Skip down to main content

The Fourth Information Revolution and its Ethical and Policy Implications

15 Feb 2015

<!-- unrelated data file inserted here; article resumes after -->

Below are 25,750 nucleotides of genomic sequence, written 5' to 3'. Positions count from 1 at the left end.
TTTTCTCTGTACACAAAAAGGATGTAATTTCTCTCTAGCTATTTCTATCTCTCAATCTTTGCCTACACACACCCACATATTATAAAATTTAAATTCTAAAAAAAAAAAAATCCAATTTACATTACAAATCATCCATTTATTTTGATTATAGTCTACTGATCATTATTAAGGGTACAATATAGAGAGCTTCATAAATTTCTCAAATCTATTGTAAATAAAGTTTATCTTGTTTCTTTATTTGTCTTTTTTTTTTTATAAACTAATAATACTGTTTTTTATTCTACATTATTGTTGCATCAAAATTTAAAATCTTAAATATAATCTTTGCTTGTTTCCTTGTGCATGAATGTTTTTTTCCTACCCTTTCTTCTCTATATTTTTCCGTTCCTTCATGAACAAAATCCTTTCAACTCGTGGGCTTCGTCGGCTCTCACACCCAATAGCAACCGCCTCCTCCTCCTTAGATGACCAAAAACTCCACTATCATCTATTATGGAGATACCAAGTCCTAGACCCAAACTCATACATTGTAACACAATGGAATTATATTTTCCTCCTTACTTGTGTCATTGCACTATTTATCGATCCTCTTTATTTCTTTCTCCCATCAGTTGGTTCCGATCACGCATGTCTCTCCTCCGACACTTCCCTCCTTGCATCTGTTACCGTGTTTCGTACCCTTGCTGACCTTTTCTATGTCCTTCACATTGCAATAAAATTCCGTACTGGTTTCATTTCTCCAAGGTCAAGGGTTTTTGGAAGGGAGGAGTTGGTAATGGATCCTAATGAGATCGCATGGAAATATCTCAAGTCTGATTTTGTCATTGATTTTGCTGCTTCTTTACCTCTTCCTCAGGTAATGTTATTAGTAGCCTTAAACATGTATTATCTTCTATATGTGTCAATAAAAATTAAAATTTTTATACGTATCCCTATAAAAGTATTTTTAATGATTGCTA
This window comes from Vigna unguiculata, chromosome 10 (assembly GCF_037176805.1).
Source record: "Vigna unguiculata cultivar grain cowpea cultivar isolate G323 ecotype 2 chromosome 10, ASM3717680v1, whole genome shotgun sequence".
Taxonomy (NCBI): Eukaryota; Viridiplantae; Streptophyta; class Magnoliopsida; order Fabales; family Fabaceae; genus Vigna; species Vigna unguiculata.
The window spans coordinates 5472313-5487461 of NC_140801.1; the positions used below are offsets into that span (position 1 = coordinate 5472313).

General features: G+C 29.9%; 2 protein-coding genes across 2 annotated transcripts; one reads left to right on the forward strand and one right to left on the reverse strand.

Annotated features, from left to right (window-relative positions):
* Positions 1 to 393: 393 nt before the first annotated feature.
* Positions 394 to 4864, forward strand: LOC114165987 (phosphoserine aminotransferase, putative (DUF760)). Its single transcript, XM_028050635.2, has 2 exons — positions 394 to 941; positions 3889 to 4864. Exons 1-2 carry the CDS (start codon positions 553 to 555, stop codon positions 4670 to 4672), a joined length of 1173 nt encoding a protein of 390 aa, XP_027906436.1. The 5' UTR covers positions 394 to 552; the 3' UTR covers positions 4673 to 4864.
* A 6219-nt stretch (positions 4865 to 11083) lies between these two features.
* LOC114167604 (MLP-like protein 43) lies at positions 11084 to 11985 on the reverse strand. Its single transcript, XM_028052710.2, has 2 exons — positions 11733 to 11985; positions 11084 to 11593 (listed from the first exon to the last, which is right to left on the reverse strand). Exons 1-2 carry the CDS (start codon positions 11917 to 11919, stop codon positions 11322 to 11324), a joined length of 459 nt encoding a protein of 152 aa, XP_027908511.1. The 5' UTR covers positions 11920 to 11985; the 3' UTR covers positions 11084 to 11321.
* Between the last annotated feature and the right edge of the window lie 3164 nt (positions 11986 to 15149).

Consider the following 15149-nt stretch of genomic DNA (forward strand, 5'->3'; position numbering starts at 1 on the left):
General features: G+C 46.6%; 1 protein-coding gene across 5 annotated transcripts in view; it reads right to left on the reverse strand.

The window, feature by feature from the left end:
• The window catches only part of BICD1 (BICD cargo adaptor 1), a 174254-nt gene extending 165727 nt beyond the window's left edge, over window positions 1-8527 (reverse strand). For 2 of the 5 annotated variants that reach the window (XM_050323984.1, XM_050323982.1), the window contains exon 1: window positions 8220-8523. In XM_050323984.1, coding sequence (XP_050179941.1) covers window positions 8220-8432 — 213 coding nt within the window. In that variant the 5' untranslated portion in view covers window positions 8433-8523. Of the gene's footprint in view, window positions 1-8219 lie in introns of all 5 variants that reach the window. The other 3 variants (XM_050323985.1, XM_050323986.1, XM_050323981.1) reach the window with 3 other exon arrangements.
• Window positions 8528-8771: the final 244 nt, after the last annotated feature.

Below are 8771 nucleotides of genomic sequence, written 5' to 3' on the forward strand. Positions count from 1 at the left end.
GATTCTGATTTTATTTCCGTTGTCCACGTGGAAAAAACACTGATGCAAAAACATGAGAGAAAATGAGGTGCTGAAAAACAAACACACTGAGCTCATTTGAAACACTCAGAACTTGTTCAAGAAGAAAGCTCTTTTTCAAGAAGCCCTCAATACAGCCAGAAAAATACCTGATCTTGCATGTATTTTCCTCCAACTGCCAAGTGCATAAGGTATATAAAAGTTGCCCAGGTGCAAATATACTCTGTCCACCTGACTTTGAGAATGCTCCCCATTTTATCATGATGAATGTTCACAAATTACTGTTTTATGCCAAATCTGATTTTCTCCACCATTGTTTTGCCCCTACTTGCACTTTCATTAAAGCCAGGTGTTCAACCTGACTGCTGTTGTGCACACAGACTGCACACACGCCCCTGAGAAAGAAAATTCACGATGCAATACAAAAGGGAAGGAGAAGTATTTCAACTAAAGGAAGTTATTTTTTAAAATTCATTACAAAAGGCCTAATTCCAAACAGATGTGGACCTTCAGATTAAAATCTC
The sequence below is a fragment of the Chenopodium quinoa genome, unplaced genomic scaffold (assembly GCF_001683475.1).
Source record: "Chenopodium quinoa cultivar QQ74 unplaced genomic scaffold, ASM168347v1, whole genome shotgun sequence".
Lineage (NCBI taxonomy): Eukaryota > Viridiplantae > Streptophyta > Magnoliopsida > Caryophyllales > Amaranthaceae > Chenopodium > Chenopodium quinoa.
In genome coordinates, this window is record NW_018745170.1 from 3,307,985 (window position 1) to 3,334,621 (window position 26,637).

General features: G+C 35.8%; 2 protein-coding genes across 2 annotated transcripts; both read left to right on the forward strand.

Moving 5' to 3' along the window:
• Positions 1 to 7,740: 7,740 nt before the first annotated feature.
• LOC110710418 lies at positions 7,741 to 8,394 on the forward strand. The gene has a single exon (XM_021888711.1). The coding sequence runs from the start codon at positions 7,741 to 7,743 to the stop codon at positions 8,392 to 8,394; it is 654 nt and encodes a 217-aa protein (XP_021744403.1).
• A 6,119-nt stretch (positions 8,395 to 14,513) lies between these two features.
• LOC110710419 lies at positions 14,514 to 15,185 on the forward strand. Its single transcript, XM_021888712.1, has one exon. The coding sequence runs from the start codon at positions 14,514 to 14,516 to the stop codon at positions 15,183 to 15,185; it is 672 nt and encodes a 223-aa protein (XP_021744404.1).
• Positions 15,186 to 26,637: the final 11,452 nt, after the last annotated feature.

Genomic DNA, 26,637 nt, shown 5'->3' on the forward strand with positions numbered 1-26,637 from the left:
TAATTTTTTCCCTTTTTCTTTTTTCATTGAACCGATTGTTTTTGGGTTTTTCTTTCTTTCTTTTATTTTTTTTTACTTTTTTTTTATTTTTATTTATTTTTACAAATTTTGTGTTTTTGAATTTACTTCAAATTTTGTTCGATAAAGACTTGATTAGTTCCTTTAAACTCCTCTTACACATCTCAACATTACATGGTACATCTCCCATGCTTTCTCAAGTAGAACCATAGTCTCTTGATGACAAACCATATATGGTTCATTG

Professor Luciano Floridi discusses his book — The Fourth Information Revolution – at the Institute of International and European Affairs. In his work, Floridi examines the revolution in information that has taken place since the middle of the 20th century and its implications for a world that is becoming more data-oriented. He states that artificial intelligence, unlike other forms of science, inscribes rather than describes the world given that society then builds an environment in which AI can operate smoothly. Regarding the title of his book, Floridi argues that human history has experienced four major revolutions until the present: 1) the Copernican (humans are not immobile, at the centre of the universe); 2) the Darwinian (humans are not detached from the animal world); 3) the Freudian (humans are not rational creatures entirely transparent to themselves); and, finally, that of Alan Turing (humans are not disconnected agents, but informational organisms or ‘inforgs’, sharing with biological and engineered agents an environment that is basically informational — the info sphere). Floridi concludes by arguing that society needs better, not less technologies (i.e. more technologies that regulate or monitor other technologies).